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Nick Falzone Design - Ikigai

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Distro Plate Part I


This will take a while but here is the first part of the distribution/pump/wiring plate.  I decided to start on the smallest part in case I screwed it up and needed to start over.  For all these cuts, I used a single flute bit, either 1/4 inch, 1/8 inch or 2mm for all the small stuff.


Here goes nothing, this will hold the pump:




First cuts made:




Threads proved challenging for me, partially because I forgot what I had figured out when I did them the first time.  Eventually I got them to work though:








After this I flipped the piece over and cut all of the screw holes as well as water channels:






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Distro Plate Part II


This is a little out of order but it will all make sense later.  I was going to put wiring access on the motherboard side but I eventually figured out it made more sense to put it on the GPU side.  I did many iterations of this design that I used for mockups but I'll cover that more in the wiring section.  However I decided to cut the wiring channels while also doing the water cooling part of the distro plate to minimize setups:


Blank Slate:



First blood. The beginnings of the wiring channels.  This will lead to the RGB header on the motherboard:




More channels.  This will hold the CPU power cable along with RGB lighting hub:








From here I started the water-cooling section again, first by drilling about a million holes:






After that, I flipped over the work piece and routed the channels for the water cooling along with the O-Ring channels:








Practice vs the real thing:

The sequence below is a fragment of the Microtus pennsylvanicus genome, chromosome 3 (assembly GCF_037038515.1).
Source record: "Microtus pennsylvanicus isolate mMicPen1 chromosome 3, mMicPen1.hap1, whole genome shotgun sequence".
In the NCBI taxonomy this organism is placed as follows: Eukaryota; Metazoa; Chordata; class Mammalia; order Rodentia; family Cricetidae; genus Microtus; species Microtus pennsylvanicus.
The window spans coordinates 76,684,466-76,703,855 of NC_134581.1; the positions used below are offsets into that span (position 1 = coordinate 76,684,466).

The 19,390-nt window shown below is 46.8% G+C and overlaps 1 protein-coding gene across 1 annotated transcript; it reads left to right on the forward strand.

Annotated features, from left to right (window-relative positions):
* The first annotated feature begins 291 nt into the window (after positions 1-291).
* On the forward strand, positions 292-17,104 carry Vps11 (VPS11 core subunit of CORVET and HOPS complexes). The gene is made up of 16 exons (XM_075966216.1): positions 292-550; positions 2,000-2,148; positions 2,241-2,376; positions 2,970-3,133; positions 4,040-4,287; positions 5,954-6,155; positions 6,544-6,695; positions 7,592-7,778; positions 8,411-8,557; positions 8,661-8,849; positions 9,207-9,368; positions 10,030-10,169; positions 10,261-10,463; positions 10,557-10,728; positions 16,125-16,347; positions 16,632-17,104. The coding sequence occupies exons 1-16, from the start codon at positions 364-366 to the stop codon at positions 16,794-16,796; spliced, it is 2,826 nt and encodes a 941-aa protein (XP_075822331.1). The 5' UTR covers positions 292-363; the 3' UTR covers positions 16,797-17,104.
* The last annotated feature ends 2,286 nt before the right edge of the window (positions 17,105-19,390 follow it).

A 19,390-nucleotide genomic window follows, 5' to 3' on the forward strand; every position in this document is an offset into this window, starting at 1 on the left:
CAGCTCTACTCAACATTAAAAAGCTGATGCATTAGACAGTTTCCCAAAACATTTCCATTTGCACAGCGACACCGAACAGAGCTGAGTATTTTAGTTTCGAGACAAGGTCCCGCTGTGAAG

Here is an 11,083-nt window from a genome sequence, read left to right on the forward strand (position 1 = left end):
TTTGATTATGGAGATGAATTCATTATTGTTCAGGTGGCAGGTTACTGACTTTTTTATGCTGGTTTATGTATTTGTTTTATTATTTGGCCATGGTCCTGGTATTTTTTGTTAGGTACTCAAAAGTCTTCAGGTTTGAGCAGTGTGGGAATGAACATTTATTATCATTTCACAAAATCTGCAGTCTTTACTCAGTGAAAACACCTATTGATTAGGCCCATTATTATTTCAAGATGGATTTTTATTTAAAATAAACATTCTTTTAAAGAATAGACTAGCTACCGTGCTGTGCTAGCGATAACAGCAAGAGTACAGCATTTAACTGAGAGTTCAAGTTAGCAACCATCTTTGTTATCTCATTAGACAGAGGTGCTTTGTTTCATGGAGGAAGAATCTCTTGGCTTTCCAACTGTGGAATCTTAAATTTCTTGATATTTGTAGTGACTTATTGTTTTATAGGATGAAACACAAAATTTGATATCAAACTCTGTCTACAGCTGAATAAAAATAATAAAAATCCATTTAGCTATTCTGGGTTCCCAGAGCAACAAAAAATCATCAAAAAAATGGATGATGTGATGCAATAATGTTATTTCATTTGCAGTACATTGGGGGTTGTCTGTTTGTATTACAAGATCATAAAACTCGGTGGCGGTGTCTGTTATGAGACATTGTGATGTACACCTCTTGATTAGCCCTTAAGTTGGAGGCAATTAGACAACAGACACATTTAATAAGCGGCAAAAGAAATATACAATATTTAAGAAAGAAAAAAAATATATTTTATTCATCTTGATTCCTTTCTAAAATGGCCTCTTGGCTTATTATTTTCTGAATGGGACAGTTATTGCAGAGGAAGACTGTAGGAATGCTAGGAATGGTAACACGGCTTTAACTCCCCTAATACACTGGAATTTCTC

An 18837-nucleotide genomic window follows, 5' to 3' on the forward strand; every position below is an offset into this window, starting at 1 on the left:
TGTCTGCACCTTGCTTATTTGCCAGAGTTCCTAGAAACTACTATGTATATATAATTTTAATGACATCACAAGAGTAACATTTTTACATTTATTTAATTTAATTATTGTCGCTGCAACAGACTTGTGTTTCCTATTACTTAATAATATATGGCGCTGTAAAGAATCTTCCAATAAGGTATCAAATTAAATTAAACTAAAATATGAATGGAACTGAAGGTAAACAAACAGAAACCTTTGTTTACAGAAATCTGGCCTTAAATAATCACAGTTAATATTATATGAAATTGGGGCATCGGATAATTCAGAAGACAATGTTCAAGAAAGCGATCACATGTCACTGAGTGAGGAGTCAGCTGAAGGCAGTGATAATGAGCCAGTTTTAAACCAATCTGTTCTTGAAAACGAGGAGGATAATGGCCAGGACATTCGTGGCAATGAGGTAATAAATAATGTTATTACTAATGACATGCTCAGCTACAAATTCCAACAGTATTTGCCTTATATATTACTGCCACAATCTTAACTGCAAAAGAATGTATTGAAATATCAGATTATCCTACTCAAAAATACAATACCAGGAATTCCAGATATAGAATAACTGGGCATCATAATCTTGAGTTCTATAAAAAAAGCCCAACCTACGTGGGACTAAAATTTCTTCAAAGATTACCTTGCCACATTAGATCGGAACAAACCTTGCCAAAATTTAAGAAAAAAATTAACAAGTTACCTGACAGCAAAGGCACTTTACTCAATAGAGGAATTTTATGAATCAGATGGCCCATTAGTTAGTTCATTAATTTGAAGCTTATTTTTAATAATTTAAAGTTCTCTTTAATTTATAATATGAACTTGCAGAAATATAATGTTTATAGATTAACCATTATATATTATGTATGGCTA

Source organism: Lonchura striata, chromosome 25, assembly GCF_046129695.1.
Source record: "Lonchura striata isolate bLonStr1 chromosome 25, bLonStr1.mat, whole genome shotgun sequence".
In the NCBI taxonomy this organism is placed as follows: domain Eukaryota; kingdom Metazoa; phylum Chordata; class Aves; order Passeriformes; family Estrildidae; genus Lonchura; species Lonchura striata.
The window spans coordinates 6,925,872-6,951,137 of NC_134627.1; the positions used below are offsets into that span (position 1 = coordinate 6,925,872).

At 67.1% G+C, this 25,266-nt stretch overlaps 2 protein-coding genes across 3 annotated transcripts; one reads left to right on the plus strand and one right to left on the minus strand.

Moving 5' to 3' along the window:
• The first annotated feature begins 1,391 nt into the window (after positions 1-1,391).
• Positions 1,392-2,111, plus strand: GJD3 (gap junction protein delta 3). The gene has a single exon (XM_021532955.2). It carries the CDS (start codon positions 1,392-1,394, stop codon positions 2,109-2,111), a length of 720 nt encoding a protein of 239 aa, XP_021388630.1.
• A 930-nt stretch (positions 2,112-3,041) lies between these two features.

With fingers crossed I combined the two sides with some practice o-rings to check fitment.  To my delight everything worked out:






More to come soon...


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Since I am making a pretty small PC I needed a pretty small power supply.  Luckily I got my hands on a Cooler Master 650w SFX power supply which is surprisingly small for how much power it has:




I wanted to make a holder for this that goes with the rest of the case and since Wenge is so strong, I decided to make a thinner holder with this.  As usual I made a few test pieces to get the basic dimensions:




I then needed to get the stock ready.  I resawed some Wenge stock with my bandsaw:






Resawing left a surprisingly smooth surface but I cleaned it up with the drum sander anyway. First things first though, time to glue up!




All cleaned up:




Similar to the main case Wenge, I wanted the grain to be continuous so I cut it accordingly:






wanted to showcase dovetails as a design element in case so I chose to use them again here. Luckily these were much easier as they were much smaller.






First cuts:




Marking some more:






More cutting:




And after some cleanup we end up with more dovetail joints:








I needed to make the cutout to mount the PSU to so I cut this out on the CNC with a 2mm O flute bit:








It works!







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I decided to attach the PSU bracket to the acrylic with both screws and a dado joint.  To do the dado, I used my trusty router table:










With this done, I located some holes to screw the bracket into the acrylic and used the same 6-32 screws I've used on most other things so far.










Next I needed some vent holes for the PSU fan and some holes for the power supply cables.  I decided on a simple design that would get the job without attracting too much attention to itself.